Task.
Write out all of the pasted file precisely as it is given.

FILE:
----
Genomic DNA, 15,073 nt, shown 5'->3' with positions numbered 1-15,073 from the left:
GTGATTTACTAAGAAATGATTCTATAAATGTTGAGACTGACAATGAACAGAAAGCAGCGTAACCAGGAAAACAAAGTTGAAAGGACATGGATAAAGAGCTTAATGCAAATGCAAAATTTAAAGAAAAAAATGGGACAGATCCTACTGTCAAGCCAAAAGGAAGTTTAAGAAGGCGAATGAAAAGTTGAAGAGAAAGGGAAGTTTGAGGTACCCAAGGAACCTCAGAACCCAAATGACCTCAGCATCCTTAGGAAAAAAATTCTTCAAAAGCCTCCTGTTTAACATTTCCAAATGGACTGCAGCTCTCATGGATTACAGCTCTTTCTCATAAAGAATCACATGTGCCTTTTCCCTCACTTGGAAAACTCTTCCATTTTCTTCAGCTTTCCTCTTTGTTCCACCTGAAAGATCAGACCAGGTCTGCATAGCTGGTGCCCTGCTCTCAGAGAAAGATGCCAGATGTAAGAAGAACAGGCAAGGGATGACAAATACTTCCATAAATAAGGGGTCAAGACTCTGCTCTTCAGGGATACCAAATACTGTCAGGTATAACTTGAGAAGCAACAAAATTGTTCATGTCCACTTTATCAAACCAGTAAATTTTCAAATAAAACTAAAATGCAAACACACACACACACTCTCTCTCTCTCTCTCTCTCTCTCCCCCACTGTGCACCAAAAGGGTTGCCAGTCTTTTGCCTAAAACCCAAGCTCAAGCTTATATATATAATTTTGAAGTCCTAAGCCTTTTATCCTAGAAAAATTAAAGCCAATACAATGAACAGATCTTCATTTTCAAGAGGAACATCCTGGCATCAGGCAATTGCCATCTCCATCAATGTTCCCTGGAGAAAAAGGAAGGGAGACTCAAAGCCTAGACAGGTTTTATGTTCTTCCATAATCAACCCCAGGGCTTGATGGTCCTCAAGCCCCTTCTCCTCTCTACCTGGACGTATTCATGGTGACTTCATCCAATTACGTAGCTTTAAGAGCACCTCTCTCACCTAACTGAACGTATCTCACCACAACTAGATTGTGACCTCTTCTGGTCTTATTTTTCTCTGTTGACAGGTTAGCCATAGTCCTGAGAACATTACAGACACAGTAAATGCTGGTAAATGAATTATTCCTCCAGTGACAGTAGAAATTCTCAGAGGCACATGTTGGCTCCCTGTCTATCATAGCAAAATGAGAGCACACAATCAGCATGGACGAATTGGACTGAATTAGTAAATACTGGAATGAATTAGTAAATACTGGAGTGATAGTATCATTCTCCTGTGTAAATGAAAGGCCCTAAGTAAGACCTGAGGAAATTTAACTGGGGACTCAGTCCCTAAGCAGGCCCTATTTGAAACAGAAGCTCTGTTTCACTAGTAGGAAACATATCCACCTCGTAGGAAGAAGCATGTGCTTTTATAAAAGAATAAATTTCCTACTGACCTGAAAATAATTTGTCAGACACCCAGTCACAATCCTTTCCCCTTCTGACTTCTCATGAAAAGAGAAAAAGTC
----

Genomic DNA, 15,073 nt, shown 5'->3' with positions numbered 1-15,073 from the left:
GTGATTTACTAAGAAATGATTCTATAAATGTTGAGACTGACAATGAACAGAAAGCAGCGTAACCAGGAAAACAAAGTTGAAAGGACATGGATAAAGAGCTTAATGCAAATGCAAAATTTAAAGAAAAAAATGGGACAGATCCTACTGTCAAGCCAAAAGGAAGTTTAAGAAGGCGAATGAAAAGTTGAAGAGAAAGGGAAGTTTGAGGTACCCAAGGAACCTCAGAACCCAAATGACCTCAGCATCCTTAGGAAAAAAATTCTTCAAAAGCCTCCTGTTTAACATTTCCAAATGGACTGCAGCTCTCATGGATTACAGCTCTTTCTCATAAAGAATCACATGTGCCTTTTCCCTCACTTGGAAAACTCTTCCATTTTCTTCAGCTTTCCTCTTTGTTCCACCTGAAAGATCAGACCAGGTCTGCATAGCTGGTGCCCTGCTCTCAGAGAAAGATGCCAGATGTAAGAAGAACAGGCAAGGGATGACAAATACTTCCATAAATAAGGGGTCAAGACTCTGCTCTTCAGGGATACCAAATACTGTCAGGTATAACTTGAGAAGCAACAAAATTGTTCATGTCCACTTTATCAAACCAGTAAATTTTCAAATAAAACTAAAATGCAAACACACACACACACTCTCTCTCTCTCTCTCTCTCTCTCCCCCACTGTGCACCAAAAGGGTTGCCAGTCTTTTGCCTAAAACCCAAGCTCAAGCTTATATATATAATTTTGAAGTCCTAAGCCTTTTATCCTAGAAAAATTAAAGCCAATACAATGAACAGATCTTCATTTTCAAGAGGAACATCCTGGCATCAGGCAATTGCCATCTCCATCAATGTTCCCTGGAGAAAAAGGAAGGGAGACTCAAAGCCTAGACAGGTTTTATGTTCTTCCATAATCAACCCCAGGGCTTGATGGTCCTCAAGCCCCTTCTCCTCTCTACCTGGACGTATTCATGGTGACTTCATCCAATTACGTAGCTTTAAGAGCACCTCTCTCACCTAACTGAACGTATCTCACCACAACTAGATTGTGACCTCTTCTGGTCTTATTTTTCTCTGTTGACAGGTTAGCCATAGTCCTGAGAACATTACAGACACAGTAAATGCTGGTAAATGAATTATTCCTCCAGTGACAGTAGAAATTCTCAGAGGCACATGTTGGCTCCCTGTCTATCATAGCAAAATGAGAGCACACAATCAGCATGGACGAATTGGACTGAATTAGTAAATACTGGAATGAATTAGTAAATACTGGAGTGATAGTATCATTCTCCTGTGTAAATGAAAGGCCCTAAGTAAGACCTGAGGAAATTTAACTGGGGACTCAGTCCCTAAGCAGGCCCTATTTGAAACAGAAGCTCTGTTTCACTAGTAGGAAACATATCCACCTCGTAGGAAGAAGCATGTGCTTTTATAAAAGAATAAATTTCCTACTGACCTGAAAATAATTTGTCAGACACCCAGTCACAATCCTTTCCCCTTCTGACTTCTCATGAAAAGAGAAAAAGTC